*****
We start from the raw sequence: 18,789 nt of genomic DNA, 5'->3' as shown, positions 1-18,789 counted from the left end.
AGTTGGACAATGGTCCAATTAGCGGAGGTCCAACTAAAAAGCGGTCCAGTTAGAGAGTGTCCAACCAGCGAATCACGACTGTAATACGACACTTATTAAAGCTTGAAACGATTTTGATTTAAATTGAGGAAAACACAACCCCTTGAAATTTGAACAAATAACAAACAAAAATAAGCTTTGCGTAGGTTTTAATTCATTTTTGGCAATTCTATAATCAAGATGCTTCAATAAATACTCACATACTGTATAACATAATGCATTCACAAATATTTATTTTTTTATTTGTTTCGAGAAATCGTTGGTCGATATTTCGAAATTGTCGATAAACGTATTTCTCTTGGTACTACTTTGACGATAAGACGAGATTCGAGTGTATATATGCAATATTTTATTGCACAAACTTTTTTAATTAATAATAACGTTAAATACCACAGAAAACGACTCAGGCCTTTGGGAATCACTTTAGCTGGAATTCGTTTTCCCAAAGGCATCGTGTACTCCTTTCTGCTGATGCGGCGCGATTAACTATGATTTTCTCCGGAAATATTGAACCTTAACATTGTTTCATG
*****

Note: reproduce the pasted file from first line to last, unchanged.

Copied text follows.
We start from the raw sequence: 18,789 nt of genomic DNA, 5'->3' as shown, positions 1-18,789 counted from the left end.
AGTTGGACAATGGTCCAATTAGCGGAGGTCCAACTAAAAAGCGGTCCAGTTAGAGAGTGTCCAACCAGCGAATCACGACTGTAATACGACACTTATTAAAGCTTGAAACGATTTTGATTTAAATTGAGGAAAACACAACCCCTTGAAATTTGAACAAATAACAAACAAAAATAAGCTTTGCGTAGGTTTTAATTCATTTTTGGCAATTCTATAATCAAGATGCTTCAATAAATACTCACATACTGTATAACATAATGCATTCACAAATATTTATTTTTTTATTTGTTTCGAGAAATCGTTGGTCGATATTTCGAAATTGTCGATAAACGTATTTCTCTTGGTACTACTTTGACGATAAGACGAGATTCGAGTGTATATATGCAATATTTTATTGCACAAACTTTTTTAATTAATAATAACGTTAAATACCACAGAAAACGACTCAGGCCTTTGGGAATCACTTTAGCTGGAATTCGTTTTCCCAAAGGCATCGTGTACTCCTTTCTGCTGATGCGGCGCGATTAACTATGATTTTCTCCGGAAATATTGAACCTTAACATTGTTTCATG